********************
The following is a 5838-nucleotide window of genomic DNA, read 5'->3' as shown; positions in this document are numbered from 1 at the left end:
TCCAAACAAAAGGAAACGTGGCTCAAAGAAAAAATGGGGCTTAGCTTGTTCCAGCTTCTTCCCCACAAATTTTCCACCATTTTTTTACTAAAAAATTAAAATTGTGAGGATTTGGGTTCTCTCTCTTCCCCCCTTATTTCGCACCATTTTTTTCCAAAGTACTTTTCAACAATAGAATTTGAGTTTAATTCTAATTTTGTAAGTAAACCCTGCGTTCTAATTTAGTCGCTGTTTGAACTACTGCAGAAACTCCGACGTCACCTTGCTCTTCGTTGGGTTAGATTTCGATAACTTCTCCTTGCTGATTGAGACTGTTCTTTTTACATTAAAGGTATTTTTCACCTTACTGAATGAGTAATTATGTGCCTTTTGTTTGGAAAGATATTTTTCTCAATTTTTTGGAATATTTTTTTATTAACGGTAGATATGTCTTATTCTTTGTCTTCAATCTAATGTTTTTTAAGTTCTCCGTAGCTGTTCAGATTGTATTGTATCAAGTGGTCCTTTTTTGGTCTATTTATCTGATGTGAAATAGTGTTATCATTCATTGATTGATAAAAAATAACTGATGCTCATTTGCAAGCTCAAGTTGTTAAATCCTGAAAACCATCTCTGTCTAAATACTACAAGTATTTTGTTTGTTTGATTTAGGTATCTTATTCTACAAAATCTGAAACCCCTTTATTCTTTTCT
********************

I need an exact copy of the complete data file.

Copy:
The following is a 5838-nucleotide window of genomic DNA, read 5'->3' as shown; positions in this document are numbered from 1 at the left end:
TCCAAACAAAAGGAAACGTGGCTCAAAGAAAAAATGGGGCTTAGCTTGTTCCAGCTTCTTCCCCACAAATTTTCCACCATTTTTTTACTAAAAAATTAAAATTGTGAGGATTTGGGTTCTCTCTCTTCCCCCCTTATTTCGCACCATTTTTTTCCAAAGTACTTTTCAACAATAGAATTTGAGTTTAATTCTAATTTTGTAAGTAAACCCTGCGTTCTAATTTAGTCGCTGTTTGAACTACTGCAGAAACTCCGACGTCACCTTGCTCTTCGTTGGGTTAGATTTCGATAACTTCTCCTTGCTGATTGAGACTGTTCTTTTTACATTAAAGGTATTTTTCACCTTACTGAATGAGTAATTATGTGCCTTTTGTTTGGAAAGATATTTTTCTCAATTTTTTGGAATATTTTTTTATTAACGGTAGATATGTCTTATTCTTTGTCTTCAATCTAATGTTTTTTAAGTTCTCCGTAGCTGTTCAGATTGTATTGTATCAAGTGGTCCTTTTTTGGTCTATTTATCTGATGTGAAATAGTGTTATCATTCATTGATTGATAAAAAATAACTGATGCTCATTTGCAAGCTCAAGTTGTTAAATCCTGAAAACCATCTCTGTCTAAATACTACAAGTATTTTGTTTGTTTGATTTAGGTATCTTATTCTACAAAATCTGAAACCCCTTTATTCTTTTCT